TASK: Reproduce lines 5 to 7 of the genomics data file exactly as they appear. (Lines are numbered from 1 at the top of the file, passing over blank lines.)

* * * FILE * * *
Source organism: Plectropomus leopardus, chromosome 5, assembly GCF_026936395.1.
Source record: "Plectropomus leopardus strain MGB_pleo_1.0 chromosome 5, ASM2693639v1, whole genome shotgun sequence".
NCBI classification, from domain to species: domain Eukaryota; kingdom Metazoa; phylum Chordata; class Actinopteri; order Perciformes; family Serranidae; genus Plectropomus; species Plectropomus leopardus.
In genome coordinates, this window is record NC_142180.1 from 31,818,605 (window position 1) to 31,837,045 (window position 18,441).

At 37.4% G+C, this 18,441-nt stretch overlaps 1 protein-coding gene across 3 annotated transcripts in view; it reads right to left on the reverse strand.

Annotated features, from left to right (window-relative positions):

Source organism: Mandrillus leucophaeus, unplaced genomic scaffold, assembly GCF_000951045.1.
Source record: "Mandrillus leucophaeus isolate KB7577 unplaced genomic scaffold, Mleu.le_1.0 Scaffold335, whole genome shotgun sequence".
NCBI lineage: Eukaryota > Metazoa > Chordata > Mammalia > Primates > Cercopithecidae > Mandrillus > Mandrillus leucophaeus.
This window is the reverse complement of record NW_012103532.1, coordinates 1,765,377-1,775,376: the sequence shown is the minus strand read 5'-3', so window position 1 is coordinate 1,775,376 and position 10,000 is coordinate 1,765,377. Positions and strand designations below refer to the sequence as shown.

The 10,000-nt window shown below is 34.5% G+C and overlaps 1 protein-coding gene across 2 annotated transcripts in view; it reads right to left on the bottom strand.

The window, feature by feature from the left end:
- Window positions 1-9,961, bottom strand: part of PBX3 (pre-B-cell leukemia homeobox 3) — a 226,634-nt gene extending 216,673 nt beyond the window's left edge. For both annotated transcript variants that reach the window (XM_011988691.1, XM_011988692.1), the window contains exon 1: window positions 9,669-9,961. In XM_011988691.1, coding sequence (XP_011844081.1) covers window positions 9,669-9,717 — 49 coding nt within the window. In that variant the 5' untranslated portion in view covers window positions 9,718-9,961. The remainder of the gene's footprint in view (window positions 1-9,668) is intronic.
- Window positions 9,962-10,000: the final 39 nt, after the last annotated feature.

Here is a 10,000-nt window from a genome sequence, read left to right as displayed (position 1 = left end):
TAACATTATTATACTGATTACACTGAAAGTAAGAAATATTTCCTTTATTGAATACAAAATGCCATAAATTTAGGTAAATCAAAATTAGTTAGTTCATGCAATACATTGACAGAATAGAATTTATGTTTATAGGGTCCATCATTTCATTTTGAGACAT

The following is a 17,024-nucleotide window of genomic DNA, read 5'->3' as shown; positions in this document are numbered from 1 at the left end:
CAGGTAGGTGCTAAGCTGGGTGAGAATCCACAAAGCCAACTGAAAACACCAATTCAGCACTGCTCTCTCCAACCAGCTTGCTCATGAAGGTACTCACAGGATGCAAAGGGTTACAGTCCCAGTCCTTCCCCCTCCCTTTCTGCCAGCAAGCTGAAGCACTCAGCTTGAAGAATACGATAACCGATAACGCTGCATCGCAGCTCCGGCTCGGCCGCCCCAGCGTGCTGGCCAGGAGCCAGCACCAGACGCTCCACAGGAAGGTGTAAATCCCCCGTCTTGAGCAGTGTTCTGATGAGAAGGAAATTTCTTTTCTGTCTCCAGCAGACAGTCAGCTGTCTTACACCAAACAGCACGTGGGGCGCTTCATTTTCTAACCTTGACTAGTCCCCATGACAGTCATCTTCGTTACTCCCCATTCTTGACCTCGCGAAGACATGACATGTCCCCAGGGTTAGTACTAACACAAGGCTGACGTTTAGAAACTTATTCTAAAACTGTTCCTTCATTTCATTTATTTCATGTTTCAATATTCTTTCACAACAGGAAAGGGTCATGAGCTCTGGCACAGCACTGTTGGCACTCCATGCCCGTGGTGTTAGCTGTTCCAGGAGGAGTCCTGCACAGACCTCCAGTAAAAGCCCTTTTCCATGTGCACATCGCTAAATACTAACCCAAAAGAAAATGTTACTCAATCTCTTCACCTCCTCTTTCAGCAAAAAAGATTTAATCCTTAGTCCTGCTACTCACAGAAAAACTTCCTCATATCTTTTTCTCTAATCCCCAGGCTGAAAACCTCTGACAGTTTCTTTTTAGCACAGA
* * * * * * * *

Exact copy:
At 37.4% G+C, this 18,441-nt stretch overlaps 1 protein-coding gene across 3 annotated transcripts in view; it reads right to left on the reverse strand.

Annotated features, from left to right (window-relative positions):

Source organism: Mandrillus leucophaeus, unplaced genomic scaffold, assembly GCF_000951045.1.